Frederick Verbruggen - Ctrl-Impact


Frederick VerbruggenI received my Ph.D. from Ghent University in 2005. I was a visiting fellow at Vanderbilt University (USA; 2006–2008) and Cardiff University (UK; 2009–2010) before I became a senior lecturer at the University of Exeter (UK; 2010). In 2012, I was appointed to a Chair in Cognitive Psychology at Exeter. In 2017, I moved back to Ghent University to take up Research Professorship.

My contributions to psychology are in the study of ʻexecutive controlʼ mechanisms. I examine how people withhold or suppress inappropriate or risky actions, switch between tasks and response strategies, and adjust behaviour after bad outcomes. I also study how executive control and learning interact, and how action control, decision-making, and motivation are related. As well as my theoretical and methodological contributions to the field, my work has opened up promising new avenues for treating impulsive disorders.



Control of Impulsive Action (Ctrl-ImpAct)


Adaptive behaviour is typically attributed to an executive-control system that allows people to regulate impulsive actions and to fulfil long-term goals instead. Failures to regulate impulsive actions have been associated with a variety of clinical and behavioural disorders. Therefore, establishing a good understanding of impulse-control mechanisms and how to improve them could be hugely beneficial for both individuals and society at large. Yet many fundamental questions remain unanswered. This stems from a narrow focus on reactive inhibitory control and well-practiced actions. To make significant progress, we need to develop new models that integrate different aspects of impulsive action and executive control. The proposed research program aims to answer five fundamental questions. (1) Can novel impulsive actions arise during task-preparation stages?; (2) What is the role of negative emotions in the origin and control of impulsive actions?; (3) How does learning modulate impulsive behaviour?; (4) When are impulsive actions (dys)functional?; and (5) How is variation in state impulsivity associated with trait impulsivity?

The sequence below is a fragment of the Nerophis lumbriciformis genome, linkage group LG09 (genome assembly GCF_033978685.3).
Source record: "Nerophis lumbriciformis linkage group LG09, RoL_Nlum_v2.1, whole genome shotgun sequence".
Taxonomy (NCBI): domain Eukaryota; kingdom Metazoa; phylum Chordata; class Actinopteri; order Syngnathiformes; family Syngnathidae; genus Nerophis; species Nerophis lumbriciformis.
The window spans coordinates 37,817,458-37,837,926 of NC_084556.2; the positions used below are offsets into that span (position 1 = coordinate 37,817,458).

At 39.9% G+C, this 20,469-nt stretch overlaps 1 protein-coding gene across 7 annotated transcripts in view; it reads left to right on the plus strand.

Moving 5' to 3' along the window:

To answer these questions, we will use carefully designed behavioural paradigms, cognitive neuroscience techniques (TMS & EEG), physiological measures (e.g. facial EMG), and mathematical modelling of decision-making to specify the origin and control of impulsive actions. Our ultimate goal is to transform the impulsive action field by replacing the currently dominant ‘inhibitory control’ models of impulsive action with detailed multifaceted models that can explain impulsivity and control across time and space. Developing a new behavioural model of impulsive action will also contribute to a better understanding of the causes of individual differences in impulsivity and the many disorders associated with impulse-control deficits.